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Year of Mercy – Becoming “Mediators” of God’s Mercy


by Fr Duncan McVicar on 11/05/2016

The Year of Mercy is an opportunity to translate our faith in the mercy and love of God into our daily lives. God’s mercy, and the teaching about God’s mercy, should motivate us to live well and to master daily life. Every Christian is called to receive the merciful love of God; i.e. to have an open heart for the workings of God’s mercy in his or her own life. And at the same time, every Christian is called to be a “mediator” of God’s mercy to others; i.e. to share God’s merciful and forgiving love with the people around them. When we speak about becoming “channels” or “mediators” of God’s love for others, then we are speaking, at the end of the day, about love for our neighbour. Love of neighbour should always be nourished and inspired by our love of God. We are called to look out for each other, and put the welfare of others before our own welfare. We are called to have a generous and open heart for each other and love each other mutually – and this love for each other also brings about a positive acceptance and esteem for each other. Love of neighbour, at the end of the day, is an act of service towards them: Everything that I am, and everything I have, is at the disposal of the people around me. In other words, following Christ means we give our hearts to each other – and the heart that we want to give to each other, is a heart which is full of mercy, and full of tenderness. The heart, has always been the symbol of the innermost core of someone’s personality. Whoever has our hearts, will have our entire self and everything that is important to us. To have a heart full of mercy means that we put each other first, and that we have a constant desire to look out for each other’s needs, and shows this by concrete acts of love. We look at each other in a personal way and we esteem each other, because we are all created “in the image and likeness of God”. Becoming “mediators” of God’s mercy, especially in this Year of Mercy, means that we also strive every day to let our love grow and mature – our natural love for each other and our supernatural love for God. If we want to grow in supernatural love, and take another step into the world of love, then we must pray and hope that the Holy Spirit – who is the “uncreated love” will take possession of our souls and be present in us. We have to feel more than more dependent on the power of the Holy Spirit in our lives, otherwise it is impossible to grow in supernatural love. How do we grow natural love – the love for the people around us? We grow in natural love when we are willing to “swim” in the “ocean of God’s mercy” and also when we acknowledge our own personal misery and wretchedness. This Year of Mercy, can give us the gift to realise that we grow in our love of God through our own experience and acknowledgement of sinfulness and weakness. This is the great “masterpiece” of the spiritual life – something we know so little about. We have to learn again to accept our limitations and to use our sins and limitations as a “ladder” to reach God. They should never be an obstacle, but a means to “jump not the heart of God”, our Merciful Father.

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Year of Mercy – “I will never forget you” Part V


by Fr Duncan McVicar on 01/05/2016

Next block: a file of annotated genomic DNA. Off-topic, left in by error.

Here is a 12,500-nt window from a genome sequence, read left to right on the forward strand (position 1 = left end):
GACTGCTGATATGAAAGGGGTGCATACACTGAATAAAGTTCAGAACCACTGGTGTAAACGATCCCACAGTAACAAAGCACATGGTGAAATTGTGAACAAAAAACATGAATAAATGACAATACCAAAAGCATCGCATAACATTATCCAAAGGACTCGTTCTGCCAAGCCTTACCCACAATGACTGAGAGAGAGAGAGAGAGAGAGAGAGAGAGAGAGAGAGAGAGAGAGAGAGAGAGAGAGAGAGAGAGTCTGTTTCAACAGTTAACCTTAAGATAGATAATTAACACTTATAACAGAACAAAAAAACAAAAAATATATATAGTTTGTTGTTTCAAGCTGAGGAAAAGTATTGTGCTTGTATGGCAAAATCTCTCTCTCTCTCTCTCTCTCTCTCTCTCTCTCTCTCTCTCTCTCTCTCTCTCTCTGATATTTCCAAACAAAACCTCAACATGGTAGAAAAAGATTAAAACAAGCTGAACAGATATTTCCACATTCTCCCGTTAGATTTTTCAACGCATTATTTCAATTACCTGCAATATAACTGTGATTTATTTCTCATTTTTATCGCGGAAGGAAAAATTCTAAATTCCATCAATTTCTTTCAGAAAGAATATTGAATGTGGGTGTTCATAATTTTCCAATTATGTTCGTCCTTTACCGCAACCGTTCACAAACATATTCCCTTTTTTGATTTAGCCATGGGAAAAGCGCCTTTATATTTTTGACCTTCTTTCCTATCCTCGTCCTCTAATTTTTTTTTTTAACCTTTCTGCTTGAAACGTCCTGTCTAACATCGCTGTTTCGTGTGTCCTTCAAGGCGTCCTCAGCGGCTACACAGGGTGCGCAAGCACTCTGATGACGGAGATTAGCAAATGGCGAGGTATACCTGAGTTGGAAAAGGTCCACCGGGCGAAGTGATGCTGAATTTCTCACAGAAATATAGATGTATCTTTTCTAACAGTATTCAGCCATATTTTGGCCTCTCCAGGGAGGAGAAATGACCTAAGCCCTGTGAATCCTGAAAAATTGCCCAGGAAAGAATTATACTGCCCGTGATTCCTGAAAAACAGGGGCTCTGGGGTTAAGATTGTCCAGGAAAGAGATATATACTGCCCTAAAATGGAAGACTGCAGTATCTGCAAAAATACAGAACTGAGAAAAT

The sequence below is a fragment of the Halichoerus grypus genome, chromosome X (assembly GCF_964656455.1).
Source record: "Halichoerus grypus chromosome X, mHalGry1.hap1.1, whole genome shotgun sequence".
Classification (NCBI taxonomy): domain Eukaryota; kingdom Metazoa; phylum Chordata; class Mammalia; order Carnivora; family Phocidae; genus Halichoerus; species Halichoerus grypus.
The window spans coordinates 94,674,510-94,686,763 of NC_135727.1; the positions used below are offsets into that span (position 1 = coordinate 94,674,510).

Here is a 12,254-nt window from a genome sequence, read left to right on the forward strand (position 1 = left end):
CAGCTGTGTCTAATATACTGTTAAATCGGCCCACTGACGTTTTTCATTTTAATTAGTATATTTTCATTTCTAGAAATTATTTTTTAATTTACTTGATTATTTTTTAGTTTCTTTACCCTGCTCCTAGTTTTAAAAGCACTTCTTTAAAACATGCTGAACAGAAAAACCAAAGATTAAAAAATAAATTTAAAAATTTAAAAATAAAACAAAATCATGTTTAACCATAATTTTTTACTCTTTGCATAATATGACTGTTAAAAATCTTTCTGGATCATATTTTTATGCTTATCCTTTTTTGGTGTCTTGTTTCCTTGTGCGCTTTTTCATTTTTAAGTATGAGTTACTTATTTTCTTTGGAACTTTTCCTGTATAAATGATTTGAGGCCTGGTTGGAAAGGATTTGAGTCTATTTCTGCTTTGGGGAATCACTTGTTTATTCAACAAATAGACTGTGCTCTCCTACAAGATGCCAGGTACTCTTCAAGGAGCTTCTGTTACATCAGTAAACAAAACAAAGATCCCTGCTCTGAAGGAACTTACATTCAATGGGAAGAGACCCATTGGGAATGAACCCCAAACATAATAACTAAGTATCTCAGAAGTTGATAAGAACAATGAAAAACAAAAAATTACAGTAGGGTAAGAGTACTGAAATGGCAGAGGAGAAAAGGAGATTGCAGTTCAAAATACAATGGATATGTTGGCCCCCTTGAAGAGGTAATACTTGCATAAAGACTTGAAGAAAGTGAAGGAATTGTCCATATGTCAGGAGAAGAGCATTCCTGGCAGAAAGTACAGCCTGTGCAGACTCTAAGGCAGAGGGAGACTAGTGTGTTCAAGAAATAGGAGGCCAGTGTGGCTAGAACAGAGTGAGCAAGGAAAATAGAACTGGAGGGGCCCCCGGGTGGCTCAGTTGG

Without doubt, one of the most powerful images of God’s mercy is the parable of the Lost Son – sometimes called, the parable of the Merciful Father. We see here how God’s love and mercy is something that you cannot earn or deserve. And even if we haven’t merited mercy, God still pours out his love in our lives anyway. We see this in how the merciful Father deals with his son. He doesn’t turn him away, he doesn’t even scold him. He waits for him, he hopes for him and when his son finally returns, he celebrates with his son. We have here the most tremendous example of God’s amazing and endless mercy. We have here the faithful love of a father for his lost son. The son did not only leave his father’s house, he also left his father’s heart. However, the father never gives up. In the parable of the merciful Father, we see–in such a powerful way–the essential attribute of God–mercy. This parable is like a “pearl” amongst all the various parables that Jesus taught. It is often called the “gospel within the gospel”, because it is the most beautiful parable of the love of Jesus to the sinner. The love of God and the mercy of God, which is already proclaimed in the Old Testament – for example in the Prophet Hosea – becomes real and concrete again in this parable of Jesus. The parable of the merciful Father is preceded by two other stories, which express the joy of finding what was lost: we can read about the parable of the lost sheep and also the parable of the lost coin (Luke 15:1-10). God rejoices when the lost are found. This theme, and this important message, goes through all these parables. The two sons, that are presented to us in the parable, represent two different types of people. The youngest son runs away from the house of his father, and he goes to a strange land – without the father. The older son remains at home, outwardly with the father, but his heart is not with his father –  his heart has another agenda, namely, how can you get the most out of his father for his own life and his own enjoyment. Jesus directs our gaze firstly towards the younger son. He asked his father for his inheritance. It is interesting, that the younger son excepts the inheritance as something self-understood, and at least in the telling of the parable, the younger son never expresses any gratitude towards his father.  He takes the generosity of his father for granted. The father, at the beginning of the story, says absolutely nothing. He remains silent and offers no comment. The son finds refuge with the pagans, and after a time of pleasure and plenty, he is forced to look after the impure animals, the pigs, in order to survive. These two details of the younger son’s predicament represent symptoms of his distancing from faith, and the religion of his ancestors. However, his misery brings him to a new realization, that he discovers in a kind of conversation with himself. In verse 17, it says that the younger son “came to himself” and realized that even the servants of his father were having a much better life than he was. It is interesting that the son does not complain or point the finger at his friends, or the owner of the pigs, or even his own father; he points the finger at himself and he gives himself the blame. Behind the outward sign of misery and need lies hidden the drama of the lost dignity of the younger son, and how he has allowed his relationship to his father to wither away, because of his own search for independence and pleasure. The lost son experiences in himself remorse for what he has done, however, the remorse is not because of the boundless and forgiving love of his father. It is much more remorse based on his own advantage, and how he can get out of this terrible predicament – in other words, it is a means to survive. However, at the same time this “conversion” is a healing one because one word is said that makes all the difference. This word is “father”. In the short conversation with himself, the son expresses how he wants to declare before his father and before heaven that he has sinned. He makes a distinction here between God – in heaven – and his earthly father. In other words, the lost son wants to make it right with his earthly father, but also wants to make it right with God, and renounce his sin. (more…)